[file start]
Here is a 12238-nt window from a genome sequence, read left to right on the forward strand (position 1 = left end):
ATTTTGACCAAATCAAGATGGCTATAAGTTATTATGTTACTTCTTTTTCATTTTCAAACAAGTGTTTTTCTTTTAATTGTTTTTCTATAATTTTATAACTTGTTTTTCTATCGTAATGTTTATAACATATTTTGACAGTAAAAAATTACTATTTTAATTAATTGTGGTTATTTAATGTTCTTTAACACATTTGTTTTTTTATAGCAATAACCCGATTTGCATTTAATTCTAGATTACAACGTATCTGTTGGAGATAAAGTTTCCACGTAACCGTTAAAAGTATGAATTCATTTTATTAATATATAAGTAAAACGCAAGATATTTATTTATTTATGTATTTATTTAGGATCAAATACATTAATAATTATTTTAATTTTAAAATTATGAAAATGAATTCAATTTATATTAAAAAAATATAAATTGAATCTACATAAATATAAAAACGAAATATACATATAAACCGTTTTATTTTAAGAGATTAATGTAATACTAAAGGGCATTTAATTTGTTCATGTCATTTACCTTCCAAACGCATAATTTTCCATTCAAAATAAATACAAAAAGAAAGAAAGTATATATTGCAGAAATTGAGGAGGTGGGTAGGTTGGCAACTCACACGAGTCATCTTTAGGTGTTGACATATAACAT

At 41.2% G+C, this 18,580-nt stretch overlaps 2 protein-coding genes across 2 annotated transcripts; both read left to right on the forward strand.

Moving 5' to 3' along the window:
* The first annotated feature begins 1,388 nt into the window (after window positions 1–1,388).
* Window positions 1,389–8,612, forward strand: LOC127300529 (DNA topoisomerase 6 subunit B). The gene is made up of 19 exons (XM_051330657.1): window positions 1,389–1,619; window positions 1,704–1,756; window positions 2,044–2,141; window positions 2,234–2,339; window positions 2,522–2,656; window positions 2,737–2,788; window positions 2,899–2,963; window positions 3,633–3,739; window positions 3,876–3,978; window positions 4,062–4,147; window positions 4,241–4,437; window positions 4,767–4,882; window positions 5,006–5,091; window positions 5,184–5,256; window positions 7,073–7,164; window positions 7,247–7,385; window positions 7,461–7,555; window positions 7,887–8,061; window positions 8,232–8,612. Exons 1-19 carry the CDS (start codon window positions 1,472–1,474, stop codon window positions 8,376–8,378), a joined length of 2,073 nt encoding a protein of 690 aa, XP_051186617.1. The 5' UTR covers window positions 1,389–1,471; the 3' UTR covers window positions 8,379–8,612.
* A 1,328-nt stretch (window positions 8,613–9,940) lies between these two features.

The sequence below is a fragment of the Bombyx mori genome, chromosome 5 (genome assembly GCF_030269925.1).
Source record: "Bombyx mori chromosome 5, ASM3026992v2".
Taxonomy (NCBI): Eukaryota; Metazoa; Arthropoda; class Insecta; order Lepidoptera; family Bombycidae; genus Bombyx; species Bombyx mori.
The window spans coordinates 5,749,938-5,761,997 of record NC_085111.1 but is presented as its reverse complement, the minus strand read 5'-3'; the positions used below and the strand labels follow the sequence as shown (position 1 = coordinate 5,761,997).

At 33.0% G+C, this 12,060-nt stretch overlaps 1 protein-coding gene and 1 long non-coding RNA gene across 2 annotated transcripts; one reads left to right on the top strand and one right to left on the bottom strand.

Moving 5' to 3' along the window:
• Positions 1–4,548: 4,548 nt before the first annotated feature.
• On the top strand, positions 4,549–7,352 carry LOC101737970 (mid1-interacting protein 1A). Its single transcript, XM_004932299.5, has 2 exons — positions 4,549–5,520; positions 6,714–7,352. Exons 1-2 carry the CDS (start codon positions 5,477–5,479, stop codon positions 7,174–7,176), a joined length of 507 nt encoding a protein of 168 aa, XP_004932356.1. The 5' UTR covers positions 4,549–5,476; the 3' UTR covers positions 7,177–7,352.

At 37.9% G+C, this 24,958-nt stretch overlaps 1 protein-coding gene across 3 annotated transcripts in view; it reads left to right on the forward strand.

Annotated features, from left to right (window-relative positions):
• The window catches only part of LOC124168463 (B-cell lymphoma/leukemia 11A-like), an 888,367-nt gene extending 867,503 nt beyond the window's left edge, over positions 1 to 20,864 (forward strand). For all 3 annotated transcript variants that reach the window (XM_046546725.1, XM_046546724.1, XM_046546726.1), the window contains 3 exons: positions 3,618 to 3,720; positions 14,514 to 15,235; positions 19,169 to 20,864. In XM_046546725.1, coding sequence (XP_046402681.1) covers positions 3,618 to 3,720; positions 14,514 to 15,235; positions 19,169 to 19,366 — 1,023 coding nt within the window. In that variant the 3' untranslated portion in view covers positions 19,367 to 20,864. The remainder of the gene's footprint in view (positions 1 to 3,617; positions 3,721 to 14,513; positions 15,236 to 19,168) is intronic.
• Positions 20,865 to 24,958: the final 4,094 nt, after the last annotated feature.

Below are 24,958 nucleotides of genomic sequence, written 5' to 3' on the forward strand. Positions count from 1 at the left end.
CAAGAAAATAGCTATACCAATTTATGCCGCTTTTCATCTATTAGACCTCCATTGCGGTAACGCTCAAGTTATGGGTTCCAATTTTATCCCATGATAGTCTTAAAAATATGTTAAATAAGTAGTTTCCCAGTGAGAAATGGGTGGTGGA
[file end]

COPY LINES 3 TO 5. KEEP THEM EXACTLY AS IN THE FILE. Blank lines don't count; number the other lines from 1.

At 41.2% G+C, this 18,580-nt stretch overlaps 2 protein-coding genes across 2 annotated transcripts; both read left to right on the forward strand.

Moving 5' to 3' along the window:
* The first annotated feature begins 1,388 nt into the window (after window positions 1–1,388).